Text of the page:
When Cambridge Common kicked off for a second time two months ago, I wrote a piece called “end the monopoly
” about the way in which I conceived of this site as a challenge to the Harvard Crimson’s monopoly of student opinion and news “truth”. A month ago, I wrote a piece that outlined what blossomed over that first month
: a community that not only offers an alternative, but acknowledges the need for a conception of media that recognizes the inadequacy of the “official” writers and “news-makers” and the need for a readership that is an active part of the creation of news-history and news-opinion.
This week, Cambridge Common marks its official and undeniable entrance into the mainstream of Harvard’s political and media culture.(more in expanded post)
With nearly 400 readers a day, a community of reader-contributors and front page writers that engage each other on a regular and amazingly productive basis, and recognition as a voice in Harvard’s political community, we are excited to feel as though, at least for the time being, we’ve established ourselves as something that cannot be ignored. At the Crimson, Cambridge Common and the future of New Media became a part of the discussion in choosing a new leadership (I’m told at least three new Crimson leaders cited Cambridge Common in their applications). This week, we will host the three tickets vying to lead our community government, the Undergraduate Council, for a debate over the Council’s role, their priorities and qualifications, and the future of our community. Most importantly, threads from Cambridge Common are cited and posted on email lists across campus, contributing a forum and perspective that broadens campus debates.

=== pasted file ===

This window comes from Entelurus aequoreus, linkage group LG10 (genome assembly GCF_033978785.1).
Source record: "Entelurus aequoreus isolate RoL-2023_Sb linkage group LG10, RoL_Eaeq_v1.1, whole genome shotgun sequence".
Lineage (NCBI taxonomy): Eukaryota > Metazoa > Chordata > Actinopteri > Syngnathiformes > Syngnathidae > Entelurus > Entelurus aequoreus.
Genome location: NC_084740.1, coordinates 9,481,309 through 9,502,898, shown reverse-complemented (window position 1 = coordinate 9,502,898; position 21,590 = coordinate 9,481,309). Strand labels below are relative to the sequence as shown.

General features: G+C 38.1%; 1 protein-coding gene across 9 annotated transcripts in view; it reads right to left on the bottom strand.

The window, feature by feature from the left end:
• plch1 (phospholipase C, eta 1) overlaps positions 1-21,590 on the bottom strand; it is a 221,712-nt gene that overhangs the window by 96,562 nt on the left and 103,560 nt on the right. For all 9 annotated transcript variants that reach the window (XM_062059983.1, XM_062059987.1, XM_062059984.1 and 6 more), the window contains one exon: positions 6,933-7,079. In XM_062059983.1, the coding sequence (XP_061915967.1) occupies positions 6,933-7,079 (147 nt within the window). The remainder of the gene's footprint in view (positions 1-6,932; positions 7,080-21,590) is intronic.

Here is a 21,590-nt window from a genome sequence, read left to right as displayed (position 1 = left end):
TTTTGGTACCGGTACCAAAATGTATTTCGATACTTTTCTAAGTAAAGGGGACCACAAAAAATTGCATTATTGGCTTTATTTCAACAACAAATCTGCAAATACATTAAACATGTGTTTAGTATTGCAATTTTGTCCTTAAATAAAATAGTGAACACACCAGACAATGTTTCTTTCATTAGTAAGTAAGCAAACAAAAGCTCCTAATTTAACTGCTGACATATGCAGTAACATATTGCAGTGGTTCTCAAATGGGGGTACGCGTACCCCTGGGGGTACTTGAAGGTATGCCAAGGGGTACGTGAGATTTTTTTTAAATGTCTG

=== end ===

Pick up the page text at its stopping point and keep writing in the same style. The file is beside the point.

But, our future here is certainly uncertain. CC depends on its community members for their contributions and feedback, and if that community continues to grow it will be up to readers whether our discussions remain productive and intellectual or slide as many blogs do into the realm of petty quips and disrespectful attacks. There is only so much I, or any other front page writer, can do to maintain and expand the quality of that discourse. So, to mark the two month anniversary of Cambridge Common’s rebirth, I wanted to say two things: 1. thank you for reading and contributing your thoughts, we are/may be doing something incredibly exciting here, and 2. please continue to read and share your thoughts, and encourage yourself and others to offer opinions and questions to our community so that it can continue to grow and add another voice to Harvard’s media world.
As always, hit the comment button and share some wisdom!